What is the central message Voltaire is conveying in Candide?

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The central message Voltaire conveys in Candide is that all is not for "the best in the best of all possible worlds." The book satirizes and debunks that philosophy, which had gained traction in the mid-eighteenth century (when Voltaire wrote this work). Voltaire shows that world is a miserable, corrupt place for the people who actually encounter it and don't simply read about it safely from afar. Candide gets caught up in a series of horrible adventures that are so over-the-top terrible they become laugh-out-loud funny. To some extent, a reader doesn't know whether to laugh or cry: for example, when Candide's beloved, Cunégonde, explains, matter-of-factly, that it is possible to survive rape and disembowelment, as she has done.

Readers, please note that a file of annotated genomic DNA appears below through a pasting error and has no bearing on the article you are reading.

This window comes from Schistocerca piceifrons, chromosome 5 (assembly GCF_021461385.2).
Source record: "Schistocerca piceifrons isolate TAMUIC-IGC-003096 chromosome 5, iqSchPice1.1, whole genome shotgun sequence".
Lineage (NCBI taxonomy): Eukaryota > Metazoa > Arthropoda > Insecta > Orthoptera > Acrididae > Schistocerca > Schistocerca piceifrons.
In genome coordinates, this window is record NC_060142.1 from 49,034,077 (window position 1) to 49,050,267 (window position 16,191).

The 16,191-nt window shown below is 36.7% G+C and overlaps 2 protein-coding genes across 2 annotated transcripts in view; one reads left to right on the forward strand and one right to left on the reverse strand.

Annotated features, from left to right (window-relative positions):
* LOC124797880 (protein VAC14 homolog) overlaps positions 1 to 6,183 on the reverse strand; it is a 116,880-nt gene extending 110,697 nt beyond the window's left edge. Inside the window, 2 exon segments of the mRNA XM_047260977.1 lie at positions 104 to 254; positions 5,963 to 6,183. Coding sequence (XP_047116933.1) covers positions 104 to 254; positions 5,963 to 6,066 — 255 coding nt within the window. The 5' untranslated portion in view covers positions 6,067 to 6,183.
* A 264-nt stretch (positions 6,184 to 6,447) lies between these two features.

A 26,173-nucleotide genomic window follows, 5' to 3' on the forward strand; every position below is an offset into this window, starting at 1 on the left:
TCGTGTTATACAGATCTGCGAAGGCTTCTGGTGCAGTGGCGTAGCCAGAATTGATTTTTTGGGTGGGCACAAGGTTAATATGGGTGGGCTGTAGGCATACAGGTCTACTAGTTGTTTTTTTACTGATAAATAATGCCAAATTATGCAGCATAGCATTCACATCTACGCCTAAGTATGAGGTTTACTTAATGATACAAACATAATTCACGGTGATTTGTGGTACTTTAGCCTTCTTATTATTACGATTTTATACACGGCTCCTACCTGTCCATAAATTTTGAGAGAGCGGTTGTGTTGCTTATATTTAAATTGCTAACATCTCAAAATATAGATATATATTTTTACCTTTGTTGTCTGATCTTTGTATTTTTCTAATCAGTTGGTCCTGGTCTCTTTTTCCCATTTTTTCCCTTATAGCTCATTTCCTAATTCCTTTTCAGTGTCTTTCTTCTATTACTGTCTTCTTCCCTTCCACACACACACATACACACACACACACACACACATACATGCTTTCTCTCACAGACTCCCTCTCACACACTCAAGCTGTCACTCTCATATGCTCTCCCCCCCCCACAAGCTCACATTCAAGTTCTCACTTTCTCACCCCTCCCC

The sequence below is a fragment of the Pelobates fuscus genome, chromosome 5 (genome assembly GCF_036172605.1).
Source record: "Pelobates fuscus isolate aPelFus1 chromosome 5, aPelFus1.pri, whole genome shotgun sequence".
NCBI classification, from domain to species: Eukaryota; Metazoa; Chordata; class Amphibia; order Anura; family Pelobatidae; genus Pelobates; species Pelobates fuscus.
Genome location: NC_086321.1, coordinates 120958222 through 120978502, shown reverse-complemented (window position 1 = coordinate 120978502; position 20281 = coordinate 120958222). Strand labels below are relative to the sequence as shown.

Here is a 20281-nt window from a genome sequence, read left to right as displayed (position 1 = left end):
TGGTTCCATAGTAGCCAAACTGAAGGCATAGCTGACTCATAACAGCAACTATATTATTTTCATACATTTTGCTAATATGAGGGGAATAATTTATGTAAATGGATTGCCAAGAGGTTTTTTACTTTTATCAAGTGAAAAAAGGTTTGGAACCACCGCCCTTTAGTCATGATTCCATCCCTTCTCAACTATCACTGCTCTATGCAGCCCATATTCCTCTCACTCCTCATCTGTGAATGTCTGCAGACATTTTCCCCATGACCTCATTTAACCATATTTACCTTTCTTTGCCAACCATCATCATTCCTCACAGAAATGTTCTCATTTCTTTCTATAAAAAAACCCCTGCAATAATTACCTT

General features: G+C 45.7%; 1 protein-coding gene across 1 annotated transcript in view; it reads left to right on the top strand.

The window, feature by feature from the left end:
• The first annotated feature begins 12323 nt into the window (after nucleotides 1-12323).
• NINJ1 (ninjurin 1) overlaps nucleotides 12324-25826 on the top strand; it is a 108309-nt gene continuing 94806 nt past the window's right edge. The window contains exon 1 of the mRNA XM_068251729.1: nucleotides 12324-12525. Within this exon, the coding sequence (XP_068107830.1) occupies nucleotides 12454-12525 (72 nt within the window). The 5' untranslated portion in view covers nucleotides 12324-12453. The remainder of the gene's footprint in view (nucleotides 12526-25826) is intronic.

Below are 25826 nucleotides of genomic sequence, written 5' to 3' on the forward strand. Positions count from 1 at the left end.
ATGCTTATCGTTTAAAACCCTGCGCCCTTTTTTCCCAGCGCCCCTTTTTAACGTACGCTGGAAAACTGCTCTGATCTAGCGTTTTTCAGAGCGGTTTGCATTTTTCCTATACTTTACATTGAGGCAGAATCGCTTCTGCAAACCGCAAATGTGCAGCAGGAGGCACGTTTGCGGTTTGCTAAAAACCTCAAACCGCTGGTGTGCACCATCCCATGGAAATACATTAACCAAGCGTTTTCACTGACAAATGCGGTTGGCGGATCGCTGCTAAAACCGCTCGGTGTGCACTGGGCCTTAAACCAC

Voltaire shows that the people who are supposed to make the world a better place, such as the clergy, participate in spreading the misery: Cunégonde is shared as a prostitute, for example, between a Jewish merchant and a Grand Inquisitor (Catholic priest).

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